A molting hummingbird. Photo by Jeffryw/Flickr
Age isn’t everything, but it’s a lot. Being able to define, or describe, the age of a bird is pretty fundamental to understanding it. On an individual level, age can help explain a bird’s behavior. Is it a juvenile begging for food or a young adult that’s unlikely to breed for another couple of years? On a population level, the ages of individuals can tell you a lot about its health. An aging population with few young individuals may be experiencing a reproductive failure. A population with too few mature adults may face survivorship or other problems.
So scientists developed age classification systems for birds, most of which were based on the human calendar, for example “hatch year” and “second year,” or the seasons of the north-temperate zone. But as you move towards the equator these systems tend to fall apart. In a paper published recently in the journal Ornithology IBP biologist Peter Pyle and co-authors make a case for using the WRP (Wolfe-Ryder-Pyle) age-coding system which is based on the molt-cycle. Pyle explains why older ageing systems don’t work well across latitudes:
“Seasonal-based codes are very boreal-centric, that is, they work fine at northern latitudes where breeding seasons are well defined and occur almost universally during the summer months. However, as you make your way toward the equator breeding seasons break down and, increasingly, we see extended or year-round breeding. By the time you reach higher southern latitudes, breeding occurs across our Northern Hemisphere winter. Such coding as "HY" for hatching-year or "SY" for second (calendar) year cannot be used effectively for birds that can hatch either side of January 1st, the determining factor for such coding.”
A molting eagle. Photo by David Moulton/Flickr
But all birds molt and virtually all molt cycles are annual- even in equatorial birds. Tying an ageing system to this universal physiological cycle makes the system more widely applicable and consistent. Another benefit? It allows for more meaningful comparison between species and collaboration between scientists. But it’s sometimes hard to teach an old ornithologist, bird bander, or bird-watcher new tricks.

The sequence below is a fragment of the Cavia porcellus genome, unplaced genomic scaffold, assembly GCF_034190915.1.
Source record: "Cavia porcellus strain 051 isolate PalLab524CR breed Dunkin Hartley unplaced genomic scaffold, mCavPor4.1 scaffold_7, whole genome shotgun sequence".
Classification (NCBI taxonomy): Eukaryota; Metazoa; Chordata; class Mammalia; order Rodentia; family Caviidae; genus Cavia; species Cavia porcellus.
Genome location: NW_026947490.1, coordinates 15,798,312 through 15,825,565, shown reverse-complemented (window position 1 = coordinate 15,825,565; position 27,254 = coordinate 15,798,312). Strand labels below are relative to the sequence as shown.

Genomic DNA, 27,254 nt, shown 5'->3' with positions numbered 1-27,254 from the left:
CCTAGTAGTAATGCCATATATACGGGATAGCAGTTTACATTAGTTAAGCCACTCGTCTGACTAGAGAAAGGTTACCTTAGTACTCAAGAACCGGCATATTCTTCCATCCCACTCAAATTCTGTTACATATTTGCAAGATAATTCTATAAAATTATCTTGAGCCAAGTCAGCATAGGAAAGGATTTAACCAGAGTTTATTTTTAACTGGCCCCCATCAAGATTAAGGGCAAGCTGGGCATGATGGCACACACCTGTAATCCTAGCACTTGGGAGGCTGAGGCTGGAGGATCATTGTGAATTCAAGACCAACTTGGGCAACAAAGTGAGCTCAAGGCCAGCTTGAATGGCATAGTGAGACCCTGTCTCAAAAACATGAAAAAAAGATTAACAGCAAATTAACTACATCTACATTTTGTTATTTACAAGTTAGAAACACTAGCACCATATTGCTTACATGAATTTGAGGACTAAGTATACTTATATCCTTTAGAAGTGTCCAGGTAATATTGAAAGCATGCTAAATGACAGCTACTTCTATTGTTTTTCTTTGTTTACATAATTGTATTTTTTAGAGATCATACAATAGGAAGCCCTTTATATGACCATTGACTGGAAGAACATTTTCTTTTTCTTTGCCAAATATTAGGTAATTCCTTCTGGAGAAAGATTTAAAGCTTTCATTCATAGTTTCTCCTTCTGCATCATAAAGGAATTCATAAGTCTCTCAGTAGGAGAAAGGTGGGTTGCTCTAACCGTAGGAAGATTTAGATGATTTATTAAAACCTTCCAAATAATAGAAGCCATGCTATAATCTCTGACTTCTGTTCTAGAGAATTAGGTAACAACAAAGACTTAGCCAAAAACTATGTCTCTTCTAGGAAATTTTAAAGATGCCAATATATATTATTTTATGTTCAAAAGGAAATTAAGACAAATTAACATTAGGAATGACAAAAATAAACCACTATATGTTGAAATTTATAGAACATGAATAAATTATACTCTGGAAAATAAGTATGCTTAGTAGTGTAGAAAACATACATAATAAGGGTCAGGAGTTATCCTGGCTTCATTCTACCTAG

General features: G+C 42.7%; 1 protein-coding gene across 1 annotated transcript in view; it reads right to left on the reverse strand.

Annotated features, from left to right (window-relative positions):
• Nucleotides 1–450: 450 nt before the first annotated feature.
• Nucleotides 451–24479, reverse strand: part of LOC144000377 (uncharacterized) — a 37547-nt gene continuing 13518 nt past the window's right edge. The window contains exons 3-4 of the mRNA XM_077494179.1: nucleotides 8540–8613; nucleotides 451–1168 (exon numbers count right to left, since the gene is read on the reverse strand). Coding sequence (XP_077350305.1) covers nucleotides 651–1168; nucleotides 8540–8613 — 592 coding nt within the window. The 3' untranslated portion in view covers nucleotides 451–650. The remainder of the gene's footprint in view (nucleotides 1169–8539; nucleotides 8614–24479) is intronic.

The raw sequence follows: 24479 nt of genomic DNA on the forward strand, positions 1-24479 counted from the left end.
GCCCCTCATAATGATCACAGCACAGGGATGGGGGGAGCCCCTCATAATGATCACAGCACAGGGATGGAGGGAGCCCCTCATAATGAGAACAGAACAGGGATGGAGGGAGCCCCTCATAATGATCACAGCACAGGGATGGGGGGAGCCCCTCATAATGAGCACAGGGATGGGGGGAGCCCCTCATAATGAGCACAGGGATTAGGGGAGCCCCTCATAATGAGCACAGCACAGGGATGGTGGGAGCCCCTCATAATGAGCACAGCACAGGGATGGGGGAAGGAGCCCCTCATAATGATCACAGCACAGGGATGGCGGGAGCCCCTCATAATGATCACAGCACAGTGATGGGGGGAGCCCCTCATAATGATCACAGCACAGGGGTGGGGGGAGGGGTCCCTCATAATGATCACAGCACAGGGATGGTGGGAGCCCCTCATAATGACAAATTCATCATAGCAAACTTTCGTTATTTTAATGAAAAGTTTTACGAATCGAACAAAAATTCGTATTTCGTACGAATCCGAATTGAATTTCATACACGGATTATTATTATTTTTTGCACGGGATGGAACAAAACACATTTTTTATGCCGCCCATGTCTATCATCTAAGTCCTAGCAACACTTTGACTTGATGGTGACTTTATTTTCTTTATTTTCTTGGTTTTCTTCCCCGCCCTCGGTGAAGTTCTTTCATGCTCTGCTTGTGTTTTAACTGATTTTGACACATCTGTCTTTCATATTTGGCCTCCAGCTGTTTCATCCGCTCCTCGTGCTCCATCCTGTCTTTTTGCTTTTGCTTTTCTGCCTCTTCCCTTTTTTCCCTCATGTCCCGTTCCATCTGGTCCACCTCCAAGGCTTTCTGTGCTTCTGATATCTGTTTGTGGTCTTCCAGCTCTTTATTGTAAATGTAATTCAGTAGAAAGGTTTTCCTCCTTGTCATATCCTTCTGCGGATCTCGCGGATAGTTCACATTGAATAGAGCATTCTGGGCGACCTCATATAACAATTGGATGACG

The WRP system uses the molts and plumages defined by Humphrey and Parkes in 1959 and modified by Howell in 2003 with which many banders and scientists are already familiar. WRP age codes consist of 3 letters: the first letter indicates the cycle or age of the bird, the second letter indicates molt status of the bird, and the third letter indicates the plumage of the bird. In the most recent paper, Pyle and co-authors refine definitions of some of the current WRP codes, add optional adjunct codes, and add a few new codes that cover rarer molt strategies.
Since its initial introduction in 2010, the WRP system is gaining widespread acceptance. Bird banders and ornithologists in the Neotropics were among the first to adopt the system followed by colleagues in North America, Asia, Afrotropical regions, and elsewhere. However, Pyle notes:
The biggest hurdle is adoption in Europe, where an entirely different molt and plumage terminology (the "life-cycle system") is used. Presently Europeans are having a hard time accepting or adjusting to the Humphrey-Parkes system, upon which the WRP system is based. But my hope is that younger generations will see the value of an evolutionary approach to defining molts and plumages and of comparing molt strategies on a global basis, and that WRP will some day gain wider usage in Europe, even if it takes decades.
Pyle advises that learning the Humphrey-Parks terminology and sticking to it really makes molts and plumages easier to understand. IBP provides some great resources for learning this terminology and the WRP system, which are linked below this article. Pyle and co-authors are grateful for all the dedicated bird banders, ringers, and birders who have taken the time to learn the WRP system and provide feedback that has improved it. IBP executive director Rodney Siegel comments, “IBP has always taken a global approach to bird conservation, but the older bird aging systems were really biased towards temperate North America. Adoption of the WRP system will allow consistency between IBP’s two signature bird monitoring programs, MAPS and MoSI, and help foster communication and collaboration between researchers studying birds all over the world.”
A molting goldfinch. Photo by Billtacular/Flickr.
The following MAPS Chat issues each contain an article about using the WRP system: